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Lucrece that he has written.37 Hence, the assault is written on her face. Lucrece wishes that day would never break for she fears that the sun will expose her sin and “like water that doth eat in steel,/ Upon my cheeks what helpless shame I feel” (755-6). She is afraid that her face has been marked and her shame will always be visible as it is painted on her visage. The rising sun is feared for the “light will show character in my brow/ The story of sweet chastity’s decay” (807-8). She fears that her story has been written on her face where Tarquin has written it for her. She experiences guilt and shame both inside and out. Yet, this changes when she attributes blame to Tarquin. When she announces his culpability again and again, crying as she speaks, Lucrece realizes that her tears have the power to “blot old books and alter their contents” (948). She can rewrite her story and alter the shame that Tarquin has written upon her. Lucrece’s tears can wash away the offensive story. She has the power to speak for herself and to author her own fate. This first revelation of her own authorial power propels Lucrece to spring into physical action to take charge of her destiny. Lucrece decides to end her shame immediately, searching high and low for some “desperate instrument of death” (1036), resolute in her determination to die. But then, just as easily as the idea came to her, it leaves. Lucrece decides that it would be senseless to kill herself after so recently fearing death by Tarquin’s hands. Lucrece then moves onto her next dilemma: what she should say to her husband. Lucrece could have killed herself and been done with it; Collatine might never have known and could have been spared from the dishonor. At one juncture, Lucrece calls out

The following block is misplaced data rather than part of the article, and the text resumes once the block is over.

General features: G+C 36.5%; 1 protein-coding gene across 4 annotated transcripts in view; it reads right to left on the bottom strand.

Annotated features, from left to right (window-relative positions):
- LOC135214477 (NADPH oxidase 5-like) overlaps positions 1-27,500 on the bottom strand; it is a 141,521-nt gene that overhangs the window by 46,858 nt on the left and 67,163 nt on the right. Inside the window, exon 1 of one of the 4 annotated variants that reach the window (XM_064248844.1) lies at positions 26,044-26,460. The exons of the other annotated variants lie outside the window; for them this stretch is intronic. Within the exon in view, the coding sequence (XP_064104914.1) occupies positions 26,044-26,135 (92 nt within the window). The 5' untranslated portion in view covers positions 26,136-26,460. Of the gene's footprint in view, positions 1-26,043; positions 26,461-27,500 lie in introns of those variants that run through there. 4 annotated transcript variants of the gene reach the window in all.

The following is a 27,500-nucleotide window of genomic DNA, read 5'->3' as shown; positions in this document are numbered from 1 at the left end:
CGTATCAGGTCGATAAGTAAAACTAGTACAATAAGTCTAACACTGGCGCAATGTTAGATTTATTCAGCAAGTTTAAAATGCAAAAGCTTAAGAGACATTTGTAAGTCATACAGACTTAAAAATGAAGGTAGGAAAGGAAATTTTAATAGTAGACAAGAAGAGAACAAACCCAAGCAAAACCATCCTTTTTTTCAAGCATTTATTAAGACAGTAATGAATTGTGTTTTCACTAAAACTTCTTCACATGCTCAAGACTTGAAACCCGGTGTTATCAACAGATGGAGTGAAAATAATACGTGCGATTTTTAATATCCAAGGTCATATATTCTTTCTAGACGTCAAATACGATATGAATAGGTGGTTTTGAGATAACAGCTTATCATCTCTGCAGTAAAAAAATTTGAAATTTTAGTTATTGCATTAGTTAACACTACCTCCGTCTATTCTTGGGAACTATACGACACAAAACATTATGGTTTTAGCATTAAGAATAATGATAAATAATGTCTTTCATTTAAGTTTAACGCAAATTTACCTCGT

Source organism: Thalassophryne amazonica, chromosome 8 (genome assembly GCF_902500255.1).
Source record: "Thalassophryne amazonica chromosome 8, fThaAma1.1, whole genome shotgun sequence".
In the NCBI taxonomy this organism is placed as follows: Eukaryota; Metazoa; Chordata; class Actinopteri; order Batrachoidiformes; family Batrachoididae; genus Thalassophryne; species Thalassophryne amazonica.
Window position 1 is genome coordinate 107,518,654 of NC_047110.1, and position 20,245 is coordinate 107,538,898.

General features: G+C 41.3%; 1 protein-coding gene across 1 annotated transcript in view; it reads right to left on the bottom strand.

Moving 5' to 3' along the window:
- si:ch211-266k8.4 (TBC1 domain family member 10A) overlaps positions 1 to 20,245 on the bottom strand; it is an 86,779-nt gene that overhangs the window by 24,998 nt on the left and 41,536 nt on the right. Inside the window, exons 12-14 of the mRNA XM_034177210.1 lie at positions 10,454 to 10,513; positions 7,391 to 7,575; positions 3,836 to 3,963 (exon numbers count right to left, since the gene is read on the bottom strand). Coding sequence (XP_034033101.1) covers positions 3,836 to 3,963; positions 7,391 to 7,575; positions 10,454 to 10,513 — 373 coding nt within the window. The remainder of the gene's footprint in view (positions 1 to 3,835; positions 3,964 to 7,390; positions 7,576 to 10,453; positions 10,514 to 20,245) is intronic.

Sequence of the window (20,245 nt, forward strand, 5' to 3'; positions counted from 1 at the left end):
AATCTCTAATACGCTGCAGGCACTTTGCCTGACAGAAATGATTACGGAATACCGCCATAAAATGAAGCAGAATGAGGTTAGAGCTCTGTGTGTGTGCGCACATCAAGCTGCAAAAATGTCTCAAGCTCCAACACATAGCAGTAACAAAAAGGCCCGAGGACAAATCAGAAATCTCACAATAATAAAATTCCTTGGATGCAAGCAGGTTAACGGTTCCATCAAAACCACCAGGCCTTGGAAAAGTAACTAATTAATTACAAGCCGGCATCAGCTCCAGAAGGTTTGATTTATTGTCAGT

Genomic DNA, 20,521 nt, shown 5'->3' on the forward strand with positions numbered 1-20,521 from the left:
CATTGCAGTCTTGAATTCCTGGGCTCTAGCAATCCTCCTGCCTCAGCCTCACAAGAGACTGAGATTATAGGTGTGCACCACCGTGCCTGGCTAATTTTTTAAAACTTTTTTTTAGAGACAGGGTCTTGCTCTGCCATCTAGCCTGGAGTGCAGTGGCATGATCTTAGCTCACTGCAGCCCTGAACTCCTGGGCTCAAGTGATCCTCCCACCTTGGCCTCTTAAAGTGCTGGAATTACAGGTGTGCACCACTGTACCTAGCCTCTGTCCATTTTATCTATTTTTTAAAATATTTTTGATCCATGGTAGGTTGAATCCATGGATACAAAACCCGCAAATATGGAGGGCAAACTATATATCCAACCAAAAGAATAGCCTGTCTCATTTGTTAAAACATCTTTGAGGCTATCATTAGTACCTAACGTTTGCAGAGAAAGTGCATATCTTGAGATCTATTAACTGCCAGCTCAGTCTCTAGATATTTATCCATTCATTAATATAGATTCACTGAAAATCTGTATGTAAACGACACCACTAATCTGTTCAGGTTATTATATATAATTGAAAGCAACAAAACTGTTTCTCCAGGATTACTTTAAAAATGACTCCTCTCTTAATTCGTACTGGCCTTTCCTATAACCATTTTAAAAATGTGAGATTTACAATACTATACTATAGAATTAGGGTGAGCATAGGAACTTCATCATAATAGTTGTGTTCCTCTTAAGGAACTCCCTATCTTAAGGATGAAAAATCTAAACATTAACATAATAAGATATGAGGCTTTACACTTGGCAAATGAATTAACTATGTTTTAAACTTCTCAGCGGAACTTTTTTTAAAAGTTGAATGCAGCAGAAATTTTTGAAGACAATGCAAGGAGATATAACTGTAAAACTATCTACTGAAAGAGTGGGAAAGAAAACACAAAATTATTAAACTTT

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Amy Greenstadt. “ “Read it in Me”: The Author’s Will in Lucrece.” Shakespeare

Quarterly. Vol. 57, Iss. 1 (Spring, 2006). <http://lion.chadwyck.com/searchFulltext .do?id=R03835603&divLevel=0&area=abell&forward=critref_ft>. 25

Lucrece to her absent husband saying, “I will not poison thee with my attaint” proposing that instead she will lie, “My tongue shall utter all; mine eyes like sluices,/ As from a mountain spring that feeds a dale,/ Shall gush pure streams to purge my impure tale” (1076-8). Lucrece has embraced speech but will use her now loose tongue to comfort her husband rather than to ruin him by informing him of her misfortune. This passage exemplifies Lucrece, once again, not rewriting but rather recreating her story. Entirely through her own process and volition, she has decided, herself, to keep her tale a secret. As soon as Lucrece comes to this conclusion, however, her thoughts are interrupted by the pleasant songs of the morning birds at dawn, a time she had dreaded. While the light of day may expose truths, however, now it will only reveal Lucrece’s power and command over her destiny rather than the shameful doom that she had feared. The bird songs inspire Lucrece to explore a different means of non-verbal communication. Lucrece’s analysis of the songs assists her understanding of the crime that has been committed against her body and helps her understand the path that she will choose to take. Throughout Shakespeare’s work, feelings of despair are often expressed through song when speech does not suffice. Lucrece, however, rejects this form of coping in the poem. She is not drawn to swan songs as Ophelia and Desdemona will be; instead, Lucrece speaks with an “untuned tongue” (1215). When thinking of her fate, “the little birds that tune their morning’s joy/ Make her moans mad with their sweet melody” (1107-8). Lucrece calls them “mocking birds” (1121), for they appear to mock her sorrow with their happy songs. While it could be argued that Lucrece’s moans do bear a certain air of musicality, they are in clashing discord with the chirping of chipper